In the daytime Sonny trained and worked as a car mechanic, and in the evenings he joined up with fellow Kittitians: Wilf, Willie, Irvin, Shaun and Robert for a bit of Caribbean music making. Wilf and the others played pans, Irvin played keyboards and Sonny at that time played bongoes and sang. First they played just for pleasure, and to bring back sounds of home,  then some of their neighbours, who had been enjoying the sounds through the walls, suggested they took their act to a wider public. Later Sonny played full drum-kit.
After a number of years they all quit their day jobs, and went professional, touring round the UK and round the world, mainly in Europe and the Middle East,  for a while spending every Sunday in Scotland doing a children’s tv programme. At one point they went on tv talent show, Opportunity Knocks, and won The Caribbeans have continued to tour, with slightly different line-ups to this day.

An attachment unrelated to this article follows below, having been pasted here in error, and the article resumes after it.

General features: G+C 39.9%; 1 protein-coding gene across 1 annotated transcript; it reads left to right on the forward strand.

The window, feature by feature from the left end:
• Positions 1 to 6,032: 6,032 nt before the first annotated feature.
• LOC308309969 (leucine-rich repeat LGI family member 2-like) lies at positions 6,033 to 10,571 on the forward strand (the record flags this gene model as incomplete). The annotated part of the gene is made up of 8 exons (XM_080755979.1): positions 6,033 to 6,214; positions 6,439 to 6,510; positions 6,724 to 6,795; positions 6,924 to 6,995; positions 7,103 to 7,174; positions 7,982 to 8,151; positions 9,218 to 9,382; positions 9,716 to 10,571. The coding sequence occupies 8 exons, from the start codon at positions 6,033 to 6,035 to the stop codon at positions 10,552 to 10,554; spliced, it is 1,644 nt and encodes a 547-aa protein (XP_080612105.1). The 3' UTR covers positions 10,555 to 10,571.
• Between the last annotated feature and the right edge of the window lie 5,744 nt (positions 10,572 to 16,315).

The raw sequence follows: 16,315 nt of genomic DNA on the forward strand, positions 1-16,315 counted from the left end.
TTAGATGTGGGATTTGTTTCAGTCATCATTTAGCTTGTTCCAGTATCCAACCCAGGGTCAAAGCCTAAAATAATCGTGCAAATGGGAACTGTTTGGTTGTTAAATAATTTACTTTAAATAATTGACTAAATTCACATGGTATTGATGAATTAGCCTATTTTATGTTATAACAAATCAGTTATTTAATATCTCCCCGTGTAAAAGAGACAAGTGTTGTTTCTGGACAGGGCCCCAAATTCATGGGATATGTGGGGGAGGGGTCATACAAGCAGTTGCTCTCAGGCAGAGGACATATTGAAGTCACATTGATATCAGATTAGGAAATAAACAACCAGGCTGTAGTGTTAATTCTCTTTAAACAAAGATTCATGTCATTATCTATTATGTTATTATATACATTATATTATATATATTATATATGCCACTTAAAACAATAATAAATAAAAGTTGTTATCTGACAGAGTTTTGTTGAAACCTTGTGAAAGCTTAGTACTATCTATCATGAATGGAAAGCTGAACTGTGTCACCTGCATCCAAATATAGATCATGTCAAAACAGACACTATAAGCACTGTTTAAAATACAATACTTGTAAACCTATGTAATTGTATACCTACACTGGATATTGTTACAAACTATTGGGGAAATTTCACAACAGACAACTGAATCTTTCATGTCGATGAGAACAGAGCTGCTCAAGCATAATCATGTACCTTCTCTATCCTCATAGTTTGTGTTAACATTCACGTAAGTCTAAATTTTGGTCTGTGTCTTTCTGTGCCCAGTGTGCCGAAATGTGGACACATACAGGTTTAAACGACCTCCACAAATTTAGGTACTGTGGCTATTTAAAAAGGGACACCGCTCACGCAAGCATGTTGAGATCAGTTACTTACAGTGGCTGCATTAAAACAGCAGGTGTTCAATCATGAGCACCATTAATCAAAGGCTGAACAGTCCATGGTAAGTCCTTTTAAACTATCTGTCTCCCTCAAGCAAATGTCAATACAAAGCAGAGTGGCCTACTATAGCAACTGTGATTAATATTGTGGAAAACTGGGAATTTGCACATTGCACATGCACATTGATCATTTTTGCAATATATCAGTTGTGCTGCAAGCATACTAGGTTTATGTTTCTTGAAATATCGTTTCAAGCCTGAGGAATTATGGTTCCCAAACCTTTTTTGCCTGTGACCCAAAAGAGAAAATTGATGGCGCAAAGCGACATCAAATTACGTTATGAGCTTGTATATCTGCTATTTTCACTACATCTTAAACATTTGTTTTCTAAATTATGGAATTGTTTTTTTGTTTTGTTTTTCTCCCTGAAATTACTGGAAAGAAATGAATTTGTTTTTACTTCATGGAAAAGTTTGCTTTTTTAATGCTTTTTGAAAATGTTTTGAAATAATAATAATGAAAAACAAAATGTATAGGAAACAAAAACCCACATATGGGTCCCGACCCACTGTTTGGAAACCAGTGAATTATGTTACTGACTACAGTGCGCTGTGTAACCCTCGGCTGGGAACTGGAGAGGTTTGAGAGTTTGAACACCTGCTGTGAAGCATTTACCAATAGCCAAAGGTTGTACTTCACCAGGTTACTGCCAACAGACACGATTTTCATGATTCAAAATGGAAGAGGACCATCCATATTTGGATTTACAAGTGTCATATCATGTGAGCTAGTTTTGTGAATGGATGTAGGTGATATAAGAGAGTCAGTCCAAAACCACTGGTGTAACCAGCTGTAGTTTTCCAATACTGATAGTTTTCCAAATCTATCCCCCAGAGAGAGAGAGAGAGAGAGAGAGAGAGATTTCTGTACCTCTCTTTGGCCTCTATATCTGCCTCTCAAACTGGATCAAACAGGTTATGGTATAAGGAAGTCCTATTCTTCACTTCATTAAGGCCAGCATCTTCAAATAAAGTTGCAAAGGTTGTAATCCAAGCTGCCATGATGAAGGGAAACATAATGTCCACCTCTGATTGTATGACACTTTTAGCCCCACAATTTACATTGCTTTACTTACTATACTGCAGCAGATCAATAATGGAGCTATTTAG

Sonny had two successful marriages and leaves seven children, of whom daughter, Natalie and granddaughter Chloe are both also musicians and pannistes.
I met Sonny in the nineties when daughter Natalie appeared in my music class at Foxwood-East Leeds High School. Shortly after that Sonny began mending my car, and then cutting down the tenor basses that were too tall for primary school kids, and making metal steelpan stands for us. He was also at this time fixing the bikes and scooters of the local kids who would call at his door, and whatever the weather, he would go out and oblige.